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March 18, 2019
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March 28, 2019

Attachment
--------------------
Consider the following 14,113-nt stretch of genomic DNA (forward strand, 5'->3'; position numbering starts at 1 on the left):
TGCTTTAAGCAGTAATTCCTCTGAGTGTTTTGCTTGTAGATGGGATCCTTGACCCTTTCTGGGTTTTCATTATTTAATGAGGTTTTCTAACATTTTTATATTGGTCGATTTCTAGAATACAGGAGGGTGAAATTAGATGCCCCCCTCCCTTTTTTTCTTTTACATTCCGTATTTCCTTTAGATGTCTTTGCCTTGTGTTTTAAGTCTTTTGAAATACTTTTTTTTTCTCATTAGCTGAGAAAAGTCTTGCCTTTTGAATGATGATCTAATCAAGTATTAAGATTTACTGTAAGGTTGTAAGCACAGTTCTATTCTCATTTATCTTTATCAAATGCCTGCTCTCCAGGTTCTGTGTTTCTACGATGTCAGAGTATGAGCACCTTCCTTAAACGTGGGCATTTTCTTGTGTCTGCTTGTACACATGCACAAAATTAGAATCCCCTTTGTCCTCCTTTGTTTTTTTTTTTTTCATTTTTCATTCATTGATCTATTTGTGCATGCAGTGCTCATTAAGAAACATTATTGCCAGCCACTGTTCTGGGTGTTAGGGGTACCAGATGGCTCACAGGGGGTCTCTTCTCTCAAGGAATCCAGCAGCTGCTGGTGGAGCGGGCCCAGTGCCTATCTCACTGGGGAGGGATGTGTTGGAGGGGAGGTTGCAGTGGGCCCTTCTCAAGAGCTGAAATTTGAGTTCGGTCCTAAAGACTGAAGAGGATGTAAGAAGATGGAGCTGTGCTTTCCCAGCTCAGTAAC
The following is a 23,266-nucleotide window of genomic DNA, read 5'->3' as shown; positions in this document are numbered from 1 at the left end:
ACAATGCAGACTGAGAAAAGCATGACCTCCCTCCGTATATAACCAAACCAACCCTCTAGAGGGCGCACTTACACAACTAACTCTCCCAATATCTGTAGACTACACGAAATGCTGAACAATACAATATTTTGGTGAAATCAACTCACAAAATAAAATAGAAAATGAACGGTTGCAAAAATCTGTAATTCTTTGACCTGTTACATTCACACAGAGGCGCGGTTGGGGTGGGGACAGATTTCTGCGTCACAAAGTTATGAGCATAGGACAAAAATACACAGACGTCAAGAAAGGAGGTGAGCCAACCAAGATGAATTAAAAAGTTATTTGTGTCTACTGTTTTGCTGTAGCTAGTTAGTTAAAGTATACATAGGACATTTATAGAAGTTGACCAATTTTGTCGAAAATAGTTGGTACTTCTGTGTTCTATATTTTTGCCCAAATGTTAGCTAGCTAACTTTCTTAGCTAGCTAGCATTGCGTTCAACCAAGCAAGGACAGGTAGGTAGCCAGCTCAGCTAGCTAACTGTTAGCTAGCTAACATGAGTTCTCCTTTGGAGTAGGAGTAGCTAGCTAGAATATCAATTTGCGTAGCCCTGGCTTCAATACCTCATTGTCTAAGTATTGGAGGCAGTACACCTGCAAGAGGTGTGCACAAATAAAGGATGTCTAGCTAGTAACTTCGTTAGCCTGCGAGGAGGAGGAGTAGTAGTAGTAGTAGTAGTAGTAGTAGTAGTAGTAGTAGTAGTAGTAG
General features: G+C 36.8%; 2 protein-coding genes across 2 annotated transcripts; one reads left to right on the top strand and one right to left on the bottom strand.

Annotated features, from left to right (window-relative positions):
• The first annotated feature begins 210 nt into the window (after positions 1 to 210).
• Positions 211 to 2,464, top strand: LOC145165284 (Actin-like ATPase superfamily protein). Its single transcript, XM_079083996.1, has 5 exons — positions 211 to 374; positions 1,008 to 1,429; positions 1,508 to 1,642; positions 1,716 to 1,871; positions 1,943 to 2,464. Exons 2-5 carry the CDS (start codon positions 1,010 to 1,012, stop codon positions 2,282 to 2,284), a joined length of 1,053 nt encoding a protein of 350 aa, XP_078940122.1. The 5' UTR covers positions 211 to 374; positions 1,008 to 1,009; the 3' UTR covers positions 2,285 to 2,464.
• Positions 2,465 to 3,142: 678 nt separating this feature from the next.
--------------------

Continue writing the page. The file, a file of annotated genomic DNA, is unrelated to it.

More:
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Approved for Release: 2019/03/14 C06788937 o_gRE-ir (U) In the Military Style: Dwight Eisenhower 81 Having served on active duty in the US Army from 1915 to 1948, Dwight Eisenhower as president not surprisingly organized his national security apparatus along the lines of a military staff, with large meetings and formal briefings. He made it clear early on that he did not read the Current Intelligence Bulletin (CIB) and did not want to receive written materials or have regular meetings with CIA officers. Instead, Eisenhower preferred to get his intelligence information mostly from DCI Allen Dulles's briefing that led off what Eisenhower later called "the most important weekly meeting of the government"�the NSC session held on Thursdays at 0900. "I would much rather have it [an intelligence briefing] at the NSC level so all my staff and all of us can hear the same thing each time rather than to have a personal briefing," an Agency officer quoted him as saying. OCI and the Office of National Estimates (ONE) put together Dulles's material; sometimes the Deputy Director for Intelligence or a subject matter expert also contributed.' (1 The CIB did not figure prominently in the weekly briefing or in Eisenhower's overall use of intelligence.2 Every day, OCI's chief editors checked key items in the CIB for the president's chief military aide to bring to his attention; such notifications occurred usually twice a week. If requests for follow-up resulted from those interactions or the NSC meetings, OCI responded with memoranda sent to the NSC, not with articles in the CIB. Early in 1953, OCT director Huntington Sheldon and DDI Loftus Becker discussed producing a very brief, all-source publication just for the president, but the idea never materialized until the Kennedy Administration. Sheldon believed Eisenhower was hesitant to have a product tailored for his eyes only and may have felt that the authors would be less objective than if writing for a publication with wider circulation.3 ($1 Eisenhower's lack of engagement with the daily Agency product also reflected his more strategic appreciation of intelligence and his suspicion of departmental intelligence. According to Gen. Andrew Goodpaster, the White House chief of staff, at the NSC meetings the president wanted the DCI to concentrate on giving the intelligence context for larger or longer-term foreign policy and military issues. In addition, throughout his presidency, Eisenhower made a practice of not reading daily intelligence reports from a single agency. Instead, with the help of the president's son, Lt. Col. John Eisenhower, Goodpaster reviewed the separate reports from CIA, State, Defense, and the Joint Chiefs and then melded that material into a morning briefing. Over time, OCI's main function became seeing that the members of the president's national security coterie were kept informed and in a position to advise him as required. 3.3(h)(2) '(U) Helgerson, 20-21; Dwight D. Eisenhower, Waging Peace (Garden City, NY: Doubleday, 1965), 712; Fred Albrecht interview with Meredith P. Davidson, 24 September 1973 [not classified' (U) Sources for this paragraph and the next are: Helgerson, 21-23; Albrecht, "Keeping the President Informed," 48, 54, 56-57 [S]; Albrecht, "History of the CIB," 24. 71(ET Approved for Release: 2019/03/14 C06788937 3.5(c) Approved for Release: 2019/03/14 C06788937 SEC T (U) Perhaps because of this lack of presidential attention to the CIB, it became more of a vehicle for informing a broader audience of national security decision makers, and its dissemination grew steadily. By mid-1954, 33 copies went outside the Agency, and that number rose to 48 by 1957 (compared to 14 during the last year of Truman's tenure). The Defense Department took the largest share of the increase. Also in the mid-1950s, the CIB began getting cabled to a number of domestic and overseas locations, such as CINCPAC headquarters in Hawaii, the Continental Air Defense Command in Colorado, 4 3.3(h)(2) ($5 By its sixth year of publication in 1957, observers inside and outside the Agency recognized flaws in the current intelligence process that were degrading the importance of the CIB. Noting its broad distribution, the President's Board of Consultants on Foreign Intelligence Affairs (PBCFIA) and the CIA Inspector General (IG) recommended, respectively, that a community- wide coordinated publication be produced and that an interagency current intelligence unit be created to replace OCI. OCI focused on the shortcomings of the CIB itself, some of which sounded like those the Dulles-Jackson-Correa report had identified almost ten years earlier: O Articles were based only on material received each day, opening up the possibility that important situations might be ignored because they lacked a current "peg." O The CIB did not provide enough day-to-day continuity on important situations. O Not enough top officials read the CIB because they got the same information through departmental channels; topics not important to them were often covered; and the articles were too detailed or complex, or did not provide warning and prediction.5 (U) Notwithstanding the recommendations of the PBCFIA and the IG. CIA kept its authority over current intelligence,6 and the burden of changing the daily publication and its production process fell on OCI. In response to those criticisms, OCI instituted an interagency prepublication planning procedure and premiered the Central Intelligence Bulletin (CEIB) on 14 January 1958. Sheldon ambitiously declared that the CEIB would be a publication that "a responsible policymaker will be able to ignore only at his own peril." The name change, displayed on a bold new cover, was intended to underscore that the CEIB was the locus of all important current intelligence and conveyed a coordinated interagency viewpoint. The CEIB routinely was longer than its predecessor�from under 10 to nearly 20 pages long�and covered a dozen topics in six to eight lines with longer backup articles on over half of them. For the first time, source 4 (U) Albrecht, "History of the CIB," 29-31. 5 Ibid., 35-41. 6 (U) NSCID-3 stated that "Normally, the current intelligence produced by the Central Intelligence Agency is produced primarily to meet the needs of the President and National Security Council; in addition it serves the common needs of the interested departments and agencies of the Government for current intelligence which they themselves do not produce. The departments and agencies will contribute to the Central Intelligence Agency current intelligence publications as practicable." SE GET Approved for Release: 2019/03/14 C06788937 Approved for Release: 2019/03/14 C06788937 ST document numbers were provided. Taking into account Eisenhower's fondness for graphics, the CEIB soon included a map of the two hemispheres with red arrows locating the areas covered in each issue. Given the increased participation of other agencies, the distribution jumped to 90, with the Defense and State Departments accounting for most of the increase.7 (%) Meanwhile, the NSC-centric communication process between the White House and CIA continued for the balance of Eisenhower's term. The president received formal intelligence briefings from Dulles at the weekly NSC meetings and informal updates from staffers as the situation required. No comments about the CEIB from Eisenhower or White House principals have been recorded. Yet even though its principal customer was not reading it every day, the CEIB's stature did not suffer. By the time the next administration was in office, its "special status as a report designed particularly for the White House and NSC had been generally recognized. There was no other daily intelligence product possessing the character of national intelligence, carrying COMINT as well as collateral, and having the blessing of the chief components of the Intelligence Community."8 7 (U) Albrecht, "History of the CIB," 42-47. 8 Ibid., 57. ET Approved for Release: 2019/03/14 C06788937